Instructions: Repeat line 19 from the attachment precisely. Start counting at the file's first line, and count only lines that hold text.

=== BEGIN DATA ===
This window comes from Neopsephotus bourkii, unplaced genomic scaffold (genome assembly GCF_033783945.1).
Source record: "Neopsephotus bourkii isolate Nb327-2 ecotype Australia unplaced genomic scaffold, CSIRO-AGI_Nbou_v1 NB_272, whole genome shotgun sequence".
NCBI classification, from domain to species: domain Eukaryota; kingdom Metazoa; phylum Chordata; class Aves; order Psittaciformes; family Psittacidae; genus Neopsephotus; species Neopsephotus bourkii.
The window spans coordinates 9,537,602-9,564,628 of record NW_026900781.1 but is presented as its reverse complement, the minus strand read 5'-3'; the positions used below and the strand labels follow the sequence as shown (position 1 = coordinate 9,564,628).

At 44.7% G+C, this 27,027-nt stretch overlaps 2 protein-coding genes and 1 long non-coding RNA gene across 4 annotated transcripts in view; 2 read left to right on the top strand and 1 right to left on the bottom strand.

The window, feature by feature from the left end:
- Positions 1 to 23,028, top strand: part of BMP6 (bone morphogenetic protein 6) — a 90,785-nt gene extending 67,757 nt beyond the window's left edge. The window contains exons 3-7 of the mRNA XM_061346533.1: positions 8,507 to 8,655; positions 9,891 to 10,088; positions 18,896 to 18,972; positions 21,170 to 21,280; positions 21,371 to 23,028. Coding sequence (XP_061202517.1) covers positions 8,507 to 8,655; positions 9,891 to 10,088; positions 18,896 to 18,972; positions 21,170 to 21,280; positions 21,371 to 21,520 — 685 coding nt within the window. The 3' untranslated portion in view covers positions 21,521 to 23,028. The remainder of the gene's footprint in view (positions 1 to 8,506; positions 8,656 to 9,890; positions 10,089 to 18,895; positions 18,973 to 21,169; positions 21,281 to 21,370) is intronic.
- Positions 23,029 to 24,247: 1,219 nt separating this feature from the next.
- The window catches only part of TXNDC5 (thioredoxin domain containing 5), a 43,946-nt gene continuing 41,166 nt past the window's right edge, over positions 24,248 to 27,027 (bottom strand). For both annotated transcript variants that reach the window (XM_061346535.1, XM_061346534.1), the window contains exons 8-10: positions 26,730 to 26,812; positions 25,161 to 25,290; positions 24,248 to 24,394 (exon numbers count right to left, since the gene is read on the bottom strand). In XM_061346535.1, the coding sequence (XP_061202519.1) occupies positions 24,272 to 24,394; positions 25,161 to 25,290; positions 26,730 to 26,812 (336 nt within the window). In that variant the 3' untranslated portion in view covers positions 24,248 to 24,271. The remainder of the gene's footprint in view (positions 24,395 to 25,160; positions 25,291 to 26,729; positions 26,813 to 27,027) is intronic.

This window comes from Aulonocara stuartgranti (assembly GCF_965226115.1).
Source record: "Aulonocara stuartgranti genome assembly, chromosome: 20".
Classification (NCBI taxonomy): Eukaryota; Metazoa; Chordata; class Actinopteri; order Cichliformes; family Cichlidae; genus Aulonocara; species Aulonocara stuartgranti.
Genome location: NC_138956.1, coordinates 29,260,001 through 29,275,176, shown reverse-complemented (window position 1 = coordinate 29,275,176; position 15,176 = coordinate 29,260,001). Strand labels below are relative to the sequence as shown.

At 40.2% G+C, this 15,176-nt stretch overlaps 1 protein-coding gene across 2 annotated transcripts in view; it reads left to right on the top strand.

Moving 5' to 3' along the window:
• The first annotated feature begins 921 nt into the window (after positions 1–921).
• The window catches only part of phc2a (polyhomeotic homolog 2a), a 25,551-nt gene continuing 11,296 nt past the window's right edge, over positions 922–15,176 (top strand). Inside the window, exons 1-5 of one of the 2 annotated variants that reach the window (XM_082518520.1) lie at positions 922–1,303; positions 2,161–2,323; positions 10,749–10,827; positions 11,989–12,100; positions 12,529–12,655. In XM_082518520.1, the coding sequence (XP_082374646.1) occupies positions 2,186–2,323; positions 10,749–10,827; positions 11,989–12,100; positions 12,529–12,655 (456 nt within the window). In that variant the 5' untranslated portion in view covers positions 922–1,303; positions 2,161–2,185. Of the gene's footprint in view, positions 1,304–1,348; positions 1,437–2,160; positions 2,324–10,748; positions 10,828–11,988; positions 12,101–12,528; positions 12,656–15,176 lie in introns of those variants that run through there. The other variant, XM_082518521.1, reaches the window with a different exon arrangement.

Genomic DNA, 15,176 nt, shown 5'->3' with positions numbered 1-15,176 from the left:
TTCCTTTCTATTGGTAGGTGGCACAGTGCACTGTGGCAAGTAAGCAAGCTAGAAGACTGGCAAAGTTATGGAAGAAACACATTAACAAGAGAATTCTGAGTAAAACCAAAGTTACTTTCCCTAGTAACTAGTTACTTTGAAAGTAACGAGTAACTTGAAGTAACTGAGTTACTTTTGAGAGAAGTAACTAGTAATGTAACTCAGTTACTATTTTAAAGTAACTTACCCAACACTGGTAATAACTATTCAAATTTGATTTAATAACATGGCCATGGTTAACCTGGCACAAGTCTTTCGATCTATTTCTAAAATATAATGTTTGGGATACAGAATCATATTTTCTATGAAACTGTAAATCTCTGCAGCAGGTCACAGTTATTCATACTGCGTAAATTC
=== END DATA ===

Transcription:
TTCCTTTCTATTGGTAGGTGGCACAGTGCACTGTGGCAAGTAAGCAAGCTAGAAGACTGGCAAAGTTATGGAAGAAACACATTAACAAGAGAATTCTGAGTAAAACCAAAGTTACTTTCCCTAGTAACTAGTTACTTTGAAAGTAACGAGTAACTTGAAGTAACTGAGTTACTTTTGAGAGAAGTAACTAGTAATGTAACTCAGTTACTATTTTAAAGTAACTTACCCAACACTGGTAATAACTATTCAAATTTGATTTAATAACATGGCCATGGTTAACCTGGCACAAGTCTTTCGATCTATTTCTAAAATATAATGTTTGGGATACAGAATCATATTTTCTATGAAACTGTAAATCTCTGCAGCAGGTCACAGTTATTCATACTGCGTAAATTC